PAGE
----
WinDbg by Microsoft
OllyDbg by Oleh Yuschuk, a F.O.S.S. debugger
GNU Debugger (gdb), a F.O.S.S. Linux debugger by the community
Script_Debugger

DLL, SO, COM; Windows + Linux

DLL = Dynamically Linked Libraries (Windows)

SO = Shared Objects (Linux)
COM = Component Object Model functions (Microsoft); HRESULT error codes come from here
Example:
msvcrt.dll is located in C:\WINDOWS\System32 in Windows and
libc.so.6 is located in  /lib in Linux
Both contain printf() from the C runtime

SAS: How to Run a SAS Script on Windows CLI

“E:\Program Files\SAS\SASFoundation\9.2\sas.exe” -sysin “\\path\to\script\script.sas”” -NOSPLASH -ICON -CONFIG “E:\Program Files\SAS\SASFoundation\9.2\nls\en\SASV9.CFG” -sasinitialfolder “E:\temp\foldername”  -work “E:\temp\foldername”

Windows: Generate a List of Installed Programs

Enter “wmic” (wmic is the Windows Management Instrumentation

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Command-line tool) at the command line and press Enter.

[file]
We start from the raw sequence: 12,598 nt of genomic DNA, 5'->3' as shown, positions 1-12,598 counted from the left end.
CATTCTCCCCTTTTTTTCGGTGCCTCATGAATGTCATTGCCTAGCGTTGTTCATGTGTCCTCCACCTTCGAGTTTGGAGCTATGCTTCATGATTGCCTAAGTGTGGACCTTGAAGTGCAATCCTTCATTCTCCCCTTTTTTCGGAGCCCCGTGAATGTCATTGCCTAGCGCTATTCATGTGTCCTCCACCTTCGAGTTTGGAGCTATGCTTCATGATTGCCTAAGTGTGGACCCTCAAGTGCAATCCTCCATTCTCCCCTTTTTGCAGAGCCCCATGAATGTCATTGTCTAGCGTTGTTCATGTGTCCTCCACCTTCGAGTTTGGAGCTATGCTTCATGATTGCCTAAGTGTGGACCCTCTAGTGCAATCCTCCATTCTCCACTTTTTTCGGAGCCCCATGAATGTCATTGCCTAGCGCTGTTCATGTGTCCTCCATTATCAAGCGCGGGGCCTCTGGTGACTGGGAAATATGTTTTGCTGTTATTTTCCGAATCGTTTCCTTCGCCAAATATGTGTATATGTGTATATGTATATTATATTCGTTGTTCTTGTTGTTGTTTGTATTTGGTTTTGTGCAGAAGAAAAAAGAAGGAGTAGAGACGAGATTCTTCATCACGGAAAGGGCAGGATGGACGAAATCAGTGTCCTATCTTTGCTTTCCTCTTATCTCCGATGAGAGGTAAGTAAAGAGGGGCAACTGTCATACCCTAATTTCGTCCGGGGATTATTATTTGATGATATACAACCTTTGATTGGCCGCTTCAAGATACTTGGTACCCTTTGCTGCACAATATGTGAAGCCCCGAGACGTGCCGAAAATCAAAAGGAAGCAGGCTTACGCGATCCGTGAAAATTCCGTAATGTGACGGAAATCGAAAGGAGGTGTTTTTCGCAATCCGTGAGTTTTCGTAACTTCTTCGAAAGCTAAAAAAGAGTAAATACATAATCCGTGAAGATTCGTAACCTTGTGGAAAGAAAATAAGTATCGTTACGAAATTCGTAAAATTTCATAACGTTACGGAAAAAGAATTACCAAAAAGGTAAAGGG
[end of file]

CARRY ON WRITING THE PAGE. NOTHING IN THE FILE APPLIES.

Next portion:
NOTE: For more information about WMIC, see Microsoft – Using the Windows Management Instrumentation Command-line (WMIC) tool.

Enter the following line at the wmic:root\cli prompt and press Enter.

/output:C:\Users\jmiller\InstallList.txt product get name,version

NOTE: There is a space between .txt and product, between product and get, and between get and name.

You can also change the name of the output file and drive letter and path (right after /output:) if you want to modify the output location.

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The InstallList.txt file is created on the root of the C: drive.

NOTE: Depending on how many programs are installed, you may have to wait a bit for the list of installed programs to be created. You will know that the list is complete when you get the wmic:root\cli prompt again.

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When you open the InstallList.txt file in a text editor, you can view the Name and Version of every program installed on your computer in a nice table.